In 1853, St. Mary Street was a mixture of residential property and modest shops, where a variety of trades and professions were to be found, including a coachmaker, a saddler and a pawnbroker. The National Provincial Bank occupied an attractive Georgian building which still stands at 4 High Street, while David Jotham, a firm which is still prospering in Cardiff, owned a draper's shop at 24 St. Mary Street. The Silurian, one of the earliest newspapers in Cardiff, was printed next door to the modern Sandringham Hotel. There were a number of private dwellings along the road and David Lewis, Mayor of Cardiff in 1855, lived in one of these houses at 32 St. Mary Street.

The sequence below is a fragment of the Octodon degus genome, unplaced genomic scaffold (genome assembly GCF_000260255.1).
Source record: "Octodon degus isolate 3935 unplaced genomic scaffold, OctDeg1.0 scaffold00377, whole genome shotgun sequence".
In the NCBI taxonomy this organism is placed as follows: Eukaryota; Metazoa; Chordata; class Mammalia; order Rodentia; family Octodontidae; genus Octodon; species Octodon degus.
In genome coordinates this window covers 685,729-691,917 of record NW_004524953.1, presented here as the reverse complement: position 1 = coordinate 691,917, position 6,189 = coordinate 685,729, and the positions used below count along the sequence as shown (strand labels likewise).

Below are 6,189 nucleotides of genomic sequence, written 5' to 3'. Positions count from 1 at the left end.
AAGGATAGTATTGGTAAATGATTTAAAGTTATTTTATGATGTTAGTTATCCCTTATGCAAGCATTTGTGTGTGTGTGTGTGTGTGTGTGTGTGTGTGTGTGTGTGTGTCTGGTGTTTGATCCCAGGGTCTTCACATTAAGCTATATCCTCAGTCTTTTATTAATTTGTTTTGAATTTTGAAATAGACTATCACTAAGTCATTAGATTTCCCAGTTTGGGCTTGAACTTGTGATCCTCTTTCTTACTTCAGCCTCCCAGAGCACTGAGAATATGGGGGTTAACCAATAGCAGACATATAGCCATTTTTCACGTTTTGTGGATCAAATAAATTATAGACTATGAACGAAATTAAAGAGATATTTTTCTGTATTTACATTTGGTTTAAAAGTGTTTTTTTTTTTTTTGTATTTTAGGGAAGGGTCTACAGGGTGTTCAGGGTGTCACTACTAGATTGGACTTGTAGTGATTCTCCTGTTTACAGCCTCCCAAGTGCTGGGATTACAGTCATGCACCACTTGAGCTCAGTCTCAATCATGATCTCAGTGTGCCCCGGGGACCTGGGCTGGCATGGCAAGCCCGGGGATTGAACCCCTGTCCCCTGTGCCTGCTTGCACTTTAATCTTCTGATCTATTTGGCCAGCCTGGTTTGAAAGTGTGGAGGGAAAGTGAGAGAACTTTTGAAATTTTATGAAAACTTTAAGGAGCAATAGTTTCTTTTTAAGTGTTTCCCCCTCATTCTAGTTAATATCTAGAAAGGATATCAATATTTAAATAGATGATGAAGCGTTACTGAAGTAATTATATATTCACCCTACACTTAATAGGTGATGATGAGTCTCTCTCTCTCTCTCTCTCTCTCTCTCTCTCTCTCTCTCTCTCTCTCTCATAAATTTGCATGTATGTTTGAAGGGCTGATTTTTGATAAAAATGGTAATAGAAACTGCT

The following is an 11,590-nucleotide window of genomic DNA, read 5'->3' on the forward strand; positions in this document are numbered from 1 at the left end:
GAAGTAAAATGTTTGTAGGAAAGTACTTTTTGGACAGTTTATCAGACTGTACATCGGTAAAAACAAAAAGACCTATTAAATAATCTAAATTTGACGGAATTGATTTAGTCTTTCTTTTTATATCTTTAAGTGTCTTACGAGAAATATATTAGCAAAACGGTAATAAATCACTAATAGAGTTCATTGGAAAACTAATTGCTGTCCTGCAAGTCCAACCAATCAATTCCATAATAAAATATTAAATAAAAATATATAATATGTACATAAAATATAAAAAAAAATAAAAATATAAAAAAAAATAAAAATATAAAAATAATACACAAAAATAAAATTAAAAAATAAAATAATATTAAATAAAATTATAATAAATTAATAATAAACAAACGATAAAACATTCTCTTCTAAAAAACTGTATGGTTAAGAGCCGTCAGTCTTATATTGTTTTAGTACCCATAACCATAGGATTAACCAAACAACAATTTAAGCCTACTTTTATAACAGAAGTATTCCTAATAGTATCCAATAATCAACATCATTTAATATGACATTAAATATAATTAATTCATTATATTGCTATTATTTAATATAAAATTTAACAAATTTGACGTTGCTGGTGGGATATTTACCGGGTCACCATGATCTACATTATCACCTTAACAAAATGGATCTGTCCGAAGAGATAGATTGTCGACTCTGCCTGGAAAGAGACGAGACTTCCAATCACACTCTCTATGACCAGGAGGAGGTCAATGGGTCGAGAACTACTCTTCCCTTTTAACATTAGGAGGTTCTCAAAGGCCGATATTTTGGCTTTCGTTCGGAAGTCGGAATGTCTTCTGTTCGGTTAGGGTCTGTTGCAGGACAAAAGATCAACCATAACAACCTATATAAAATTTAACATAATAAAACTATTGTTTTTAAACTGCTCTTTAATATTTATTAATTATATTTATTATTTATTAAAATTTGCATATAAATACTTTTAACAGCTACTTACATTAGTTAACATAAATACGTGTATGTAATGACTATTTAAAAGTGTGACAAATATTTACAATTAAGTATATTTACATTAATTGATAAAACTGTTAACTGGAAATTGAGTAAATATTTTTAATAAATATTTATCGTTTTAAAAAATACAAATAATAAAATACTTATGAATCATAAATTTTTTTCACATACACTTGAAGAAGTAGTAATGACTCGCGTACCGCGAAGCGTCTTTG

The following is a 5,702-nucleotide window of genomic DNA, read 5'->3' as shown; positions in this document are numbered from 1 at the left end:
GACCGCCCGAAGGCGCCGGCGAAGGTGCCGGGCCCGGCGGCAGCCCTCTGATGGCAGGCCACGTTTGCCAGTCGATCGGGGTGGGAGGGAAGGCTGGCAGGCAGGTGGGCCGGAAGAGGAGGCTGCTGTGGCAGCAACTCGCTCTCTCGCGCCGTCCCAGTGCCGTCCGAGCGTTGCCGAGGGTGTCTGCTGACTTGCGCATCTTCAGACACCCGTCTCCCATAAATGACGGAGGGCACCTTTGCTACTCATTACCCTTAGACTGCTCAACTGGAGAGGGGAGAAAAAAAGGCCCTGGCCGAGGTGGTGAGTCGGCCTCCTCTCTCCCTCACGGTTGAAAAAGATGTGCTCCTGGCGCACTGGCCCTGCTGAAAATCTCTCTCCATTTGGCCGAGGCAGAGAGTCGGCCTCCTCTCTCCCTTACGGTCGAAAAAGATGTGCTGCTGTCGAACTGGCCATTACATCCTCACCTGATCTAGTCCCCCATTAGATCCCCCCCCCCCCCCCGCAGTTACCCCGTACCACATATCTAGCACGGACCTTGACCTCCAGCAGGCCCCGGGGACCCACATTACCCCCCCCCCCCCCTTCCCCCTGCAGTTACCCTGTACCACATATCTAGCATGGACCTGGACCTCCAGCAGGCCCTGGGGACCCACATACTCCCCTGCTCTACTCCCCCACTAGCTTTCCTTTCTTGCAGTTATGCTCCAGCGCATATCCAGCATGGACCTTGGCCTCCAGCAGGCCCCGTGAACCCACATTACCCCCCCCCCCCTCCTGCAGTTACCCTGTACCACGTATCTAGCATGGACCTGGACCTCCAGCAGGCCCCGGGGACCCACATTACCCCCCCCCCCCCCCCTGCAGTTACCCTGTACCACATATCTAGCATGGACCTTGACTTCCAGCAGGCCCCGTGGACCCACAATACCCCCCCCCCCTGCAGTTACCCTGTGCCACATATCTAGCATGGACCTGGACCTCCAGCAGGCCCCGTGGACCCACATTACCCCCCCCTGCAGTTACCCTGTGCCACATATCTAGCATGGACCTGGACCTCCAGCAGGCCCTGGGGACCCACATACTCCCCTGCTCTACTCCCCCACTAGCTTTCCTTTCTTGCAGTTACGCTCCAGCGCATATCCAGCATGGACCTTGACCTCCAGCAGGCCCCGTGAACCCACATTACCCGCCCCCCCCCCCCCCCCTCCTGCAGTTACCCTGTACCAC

Just as Queen Street was radically changing before the end of the century, so also was St. Mary Street. Fine commercial premises, among them James Howell's store, Lloyd's Bank and the Royal Hotel had made their appearance. In 1891 the first covered market was replaced by the Central Market on the same site. The new building was a tribute to Victorian industrial architecture, especially the glass and iron work of its roof. The Western Mail praised it as "a perfect model ... one of the best in the country'. All the Cardiffnewspapers had their offices in St. Mary Street. The Western Mail premises were at the southern end, rather drab in appearance compared with such architectural gems as the Great Western Hotel and the ImperialBuildings. Barry's Hotel, which occupied a part of the Imperial Buildings, was renowned as an "exceedingly handsome restaurant', where wealthy docksmen congregated to discuss business and celebrate when a successful deal had been completed. Some of the finest examples of Cardiff's Victorian heritage are to be found at this southern end of St. Mary Street, especially when the buildings are studied above their ground floor level.